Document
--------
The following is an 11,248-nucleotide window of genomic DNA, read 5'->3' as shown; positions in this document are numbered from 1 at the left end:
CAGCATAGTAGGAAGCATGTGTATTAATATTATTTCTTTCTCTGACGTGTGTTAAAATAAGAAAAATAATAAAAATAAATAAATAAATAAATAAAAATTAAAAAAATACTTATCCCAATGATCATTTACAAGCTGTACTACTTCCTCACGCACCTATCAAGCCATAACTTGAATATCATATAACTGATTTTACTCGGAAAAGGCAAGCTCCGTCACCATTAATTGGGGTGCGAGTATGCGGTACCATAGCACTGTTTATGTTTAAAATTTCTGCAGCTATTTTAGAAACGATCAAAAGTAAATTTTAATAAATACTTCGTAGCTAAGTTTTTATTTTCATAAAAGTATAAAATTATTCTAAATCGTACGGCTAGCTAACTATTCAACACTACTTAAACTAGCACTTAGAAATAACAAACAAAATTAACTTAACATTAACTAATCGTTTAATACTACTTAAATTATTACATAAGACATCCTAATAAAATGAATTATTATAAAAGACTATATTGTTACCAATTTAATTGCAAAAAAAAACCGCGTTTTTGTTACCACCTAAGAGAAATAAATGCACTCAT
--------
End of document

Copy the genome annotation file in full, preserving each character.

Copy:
The following is an 11,248-nucleotide window of genomic DNA, read 5'->3' as shown; positions in this document are numbered from 1 at the left end:
CAGCATAGTAGGAAGCATGTGTATTAATATTATTTCTTTCTCTGACGTGTGTTAAAATAAGAAAAATAATAAAAATAAATAAATAAATAAATAAAAATTAAAAAAATACTTATCCCAATGATCATTTACAAGCTGTACTACTTCCTCACGCACCTATCAAGCCATAACTTGAATATCATATAACTGATTTTACTCGGAAAAGGCAAGCTCCGTCACCATTAATTGGGGTGCGAGTATGCGGTACCATAGCACTGTTTATGTTTAAAATTTCTGCAGCTATTTTAGAAACGATCAAAAGTAAATTTTAATAAATACTTCGTAGCTAAGTTTTTATTTTCATAAAAGTATAAAATTATTCTAAATCGTACGGCTAGCTAACTATTCAACACTACTTAAACTAGCACTTAGAAATAACAAACAAAATTAACTTAACATTAACTAATCGTTTAATACTACTTAAATTATTACATAAGACATCCTAATAAAATGAATTATTATAAAAGACTATATTGTTACCAATTTAATTGCAAAAAAAAACCGCGTTTTTGTTACCACCTAAGAGAAATAAATGCACTCAT